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People and organizations

Till, James E.

  • https://viaf.org/viaf/33256325
  • Person
  • 1931-

James Edgar Till was born in Lloydminster, Saskatchewan on 25 August 1931. He took his undergraduate (BA 1952) and master’s (MA 1954) degrees at the University of Saskatchewan, specializing in physics. He was awarded scholarships by the University of Saskatchewan, Standard Oil Company of California, and the National Research Council. A fellowship from the National Cancer Institute of Canada enabled him to go to Yale where he received his doctorate in biophysics in 1957. He then went to Toronto for a year as a post-doctoral fellow at the Connaught Medical Research Laboratories. He became one of the original members of the scientific staff of Ontario Cancer Institute when it and its affiliate, the Princess Margaret Hospital, opened in 1958. Initially he was with the Physics Division but in 1967 moved to the Division of Biological Research, of which he was appointed head in 1969. He was appointed to the University of Toronto’s Department of Medical Biophysics in 1958, as associate professor in 1965 and full professor in 1968. In addition to his administrative duties as head of the Division of Biological Research for 1969 to 1982, he was Associate Dean, Life Sciences in the School of Graduate Studies from 1981-1984. For his outstanding contributions to cell biology, as applied to leukemia, he was appointed University Professor in 1984. He was a founding member of the Centre for Bioethics, and from 1989-1991 chaired the Faculty of Medicine’s Decanal Appointments Committee. He was appointed University Professor Emeritus in 1997 and has retired twice, in 1998 and 1999.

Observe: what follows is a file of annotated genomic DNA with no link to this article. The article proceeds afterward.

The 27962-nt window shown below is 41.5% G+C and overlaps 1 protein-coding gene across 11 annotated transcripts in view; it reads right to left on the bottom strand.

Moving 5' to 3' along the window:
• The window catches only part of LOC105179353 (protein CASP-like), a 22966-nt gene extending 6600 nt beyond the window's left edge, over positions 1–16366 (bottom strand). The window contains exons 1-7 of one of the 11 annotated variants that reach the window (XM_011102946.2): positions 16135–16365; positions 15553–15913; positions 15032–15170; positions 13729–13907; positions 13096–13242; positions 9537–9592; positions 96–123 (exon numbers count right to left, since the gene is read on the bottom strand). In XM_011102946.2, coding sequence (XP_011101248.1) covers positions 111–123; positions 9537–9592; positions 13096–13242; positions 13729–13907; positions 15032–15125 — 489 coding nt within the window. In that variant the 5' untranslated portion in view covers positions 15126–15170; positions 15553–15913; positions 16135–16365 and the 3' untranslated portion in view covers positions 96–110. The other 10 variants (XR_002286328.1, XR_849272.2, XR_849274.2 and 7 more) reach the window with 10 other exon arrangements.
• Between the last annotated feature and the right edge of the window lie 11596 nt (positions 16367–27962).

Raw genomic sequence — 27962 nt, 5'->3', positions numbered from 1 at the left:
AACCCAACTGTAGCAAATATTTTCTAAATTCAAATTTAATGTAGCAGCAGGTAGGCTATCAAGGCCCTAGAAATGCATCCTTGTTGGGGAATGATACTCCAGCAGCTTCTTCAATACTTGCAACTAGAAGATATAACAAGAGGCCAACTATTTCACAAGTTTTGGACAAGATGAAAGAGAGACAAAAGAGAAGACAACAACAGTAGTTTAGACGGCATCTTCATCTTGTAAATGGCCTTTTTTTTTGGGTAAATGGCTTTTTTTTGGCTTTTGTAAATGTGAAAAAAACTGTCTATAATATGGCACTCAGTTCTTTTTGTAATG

Dr. Till’s early research interests encompassed radiation physics, molecular biophysics, radiobiology and cellular biology. The most significant work, usually in conjunction with Dr. Ernest McCulloch, was on the cellular biophysics of mammalian cells, with particular emphasis on stem cells. After 1980, his research focused on cancer control, with an emphasis on the epidemiological, behavioural and ethical aspects of decision-making in oncology. Subsequently, he investigated the factors that influence the quality of life for cancer patients after treatment and issues relating to health-related knowledge transfer. In 1989 he was appointed a senior scientist in the Division of Epidemiology and Statistics. In recent years, one of Dr. Till’s major interests has been the role of the internet in fostering the dissemination and discussion of health-related information. He is the author of over 200 research publications.